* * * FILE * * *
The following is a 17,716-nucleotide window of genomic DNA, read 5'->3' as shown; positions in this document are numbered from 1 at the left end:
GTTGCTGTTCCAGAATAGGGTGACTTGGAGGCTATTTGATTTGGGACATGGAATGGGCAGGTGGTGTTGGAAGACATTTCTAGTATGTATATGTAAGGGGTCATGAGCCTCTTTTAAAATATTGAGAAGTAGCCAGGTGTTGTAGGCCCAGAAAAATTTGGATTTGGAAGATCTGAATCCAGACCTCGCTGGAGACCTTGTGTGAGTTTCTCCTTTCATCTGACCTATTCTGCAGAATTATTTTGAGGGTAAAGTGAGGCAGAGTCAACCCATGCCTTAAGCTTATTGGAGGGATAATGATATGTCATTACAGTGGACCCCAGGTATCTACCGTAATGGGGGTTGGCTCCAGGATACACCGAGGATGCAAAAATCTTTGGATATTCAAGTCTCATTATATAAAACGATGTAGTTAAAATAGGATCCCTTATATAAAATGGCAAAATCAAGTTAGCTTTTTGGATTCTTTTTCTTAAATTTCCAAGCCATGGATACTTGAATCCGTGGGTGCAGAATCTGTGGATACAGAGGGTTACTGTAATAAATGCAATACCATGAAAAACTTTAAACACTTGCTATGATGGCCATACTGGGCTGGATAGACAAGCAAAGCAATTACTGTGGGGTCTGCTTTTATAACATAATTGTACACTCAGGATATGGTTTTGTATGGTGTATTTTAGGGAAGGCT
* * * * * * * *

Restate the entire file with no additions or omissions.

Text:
The following is a 17,716-nucleotide window of genomic DNA, read 5'->3' as shown; positions in this document are numbered from 1 at the left end:
GTTGCTGTTCCAGAATAGGGTGACTTGGAGGCTATTTGATTTGGGACATGGAATGGGCAGGTGGTGTTGGAAGACATTTCTAGTATGTATATGTAAGGGGTCATGAGCCTCTTTTAAAATATTGAGAAGTAGCCAGGTGTTGTAGGCCCAGAAAAATTTGGATTTGGAAGATCTGAATCCAGACCTCGCTGGAGACCTTGTGTGAGTTTCTCCTTTCATCTGACCTATTCTGCAGAATTATTTTGAGGGTAAAGTGAGGCAGAGTCAACCCATGCCTTAAGCTTATTGGAGGGATAATGATATGTCATTACAGTGGACCCCAGGTATCTACCGTAATGGGGGTTGGCTCCAGGATACACCGAGGATGCAAAAATCTTTGGATATTCAAGTCTCATTATATAAAACGATGTAGTTAAAATAGGATCCCTTATATAAAATGGCAAAATCAAGTTAGCTTTTTGGATTCTTTTTCTTAAATTTCCAAGCCATGGATACTTGAATCCGTGGGTGCAGAATCTGTGGATACAGAGGGTTACTGTAATAAATGCAATACCATGAAAAACTTTAAACACTTGCTATGATGGCCATACTGGGCTGGATAGACAAGCAAAGCAATTACTGTGGGGTCTGCTTTTATAACATAATTGTACACTCAGGATATGGTTTTGTATGGTGTATTTTAGGGAAGGCT